Advanced Image Analysis for Modeling the Aging Brain
Geavanceerde beeldanalyse om het verouderende brein te modelleren
Both normal aging and neurodegenerative diseases such as Alzheimer’s disease (AD) cause morphological changes of the brain due to neurodegeneration. As neurodegeneration due to disease may be difficult to distinguish from that of normal aging, interpretation of magnetic resonance (MR) brain images in the context of diagnosis of neurodegenerative diseases is challenging, especially in the early stages of the disease. This thesis presented comprehensive models of the aging brain and novel computer-aided diagnosis methods, based on advanced, quantitative analysis of brain MR images, facilitating the differentiation between normal and abnormal neurodegeneration. I aimed to evaluate and develop methods for clinical decision support using features derived from MR brain images: I evaluated a classification method to predict global cognitive decline in the general population, evaluated five brain segmentation methods and developed a spatio-temporal model of morphological differences in the brain due to normal aging. To create this model I developed two novel techniques that allow performing non-rigid groupwise image registration on large imaging datasets. The novel aging brain models and computer-aided diagnosis methods facilitate the differentiation between normal and abnormal neurodegeneration. This will help in establishing more accurate diagnoses of patients, and in identifying patients at risk of developing neurodegenerative disease before symptoms emerge. In the future, the method’s performance and efficacy should be evaluated in clinical practice.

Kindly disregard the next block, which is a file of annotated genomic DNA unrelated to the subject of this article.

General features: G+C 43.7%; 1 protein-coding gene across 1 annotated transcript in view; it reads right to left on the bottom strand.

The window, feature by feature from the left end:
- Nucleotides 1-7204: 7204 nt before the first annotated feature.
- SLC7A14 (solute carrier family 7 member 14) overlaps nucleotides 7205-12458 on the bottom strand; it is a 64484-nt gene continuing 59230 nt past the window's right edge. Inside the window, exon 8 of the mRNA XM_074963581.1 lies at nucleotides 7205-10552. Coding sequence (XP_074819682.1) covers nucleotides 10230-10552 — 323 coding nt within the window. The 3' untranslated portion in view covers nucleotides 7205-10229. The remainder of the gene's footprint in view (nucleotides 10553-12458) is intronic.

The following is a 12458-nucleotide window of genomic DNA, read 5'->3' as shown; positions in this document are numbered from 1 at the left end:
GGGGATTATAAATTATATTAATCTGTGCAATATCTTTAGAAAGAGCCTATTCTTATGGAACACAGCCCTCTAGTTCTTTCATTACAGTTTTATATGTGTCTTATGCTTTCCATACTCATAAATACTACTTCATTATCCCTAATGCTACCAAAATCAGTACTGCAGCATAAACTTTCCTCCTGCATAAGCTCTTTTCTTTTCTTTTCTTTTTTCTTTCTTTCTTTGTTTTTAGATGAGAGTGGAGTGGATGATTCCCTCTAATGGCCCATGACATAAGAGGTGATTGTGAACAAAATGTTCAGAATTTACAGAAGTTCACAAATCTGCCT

|Keywords||Imaging, modeling, brain, MRI|
|Promotor||W.J. Niessen (Wiro) , S. Klein (Stefan) , D.H.J. Poot (Dirk)|
|Publisher||Erasmus University Rotterdam|
|Note||For copyright reasons there is a partial embargo for this dissertation|
Huizinga, W. (2018). Advanced Image Analysis for Modeling the Aging Brain. Retrieved from http://hdl.handle.net/1765/115711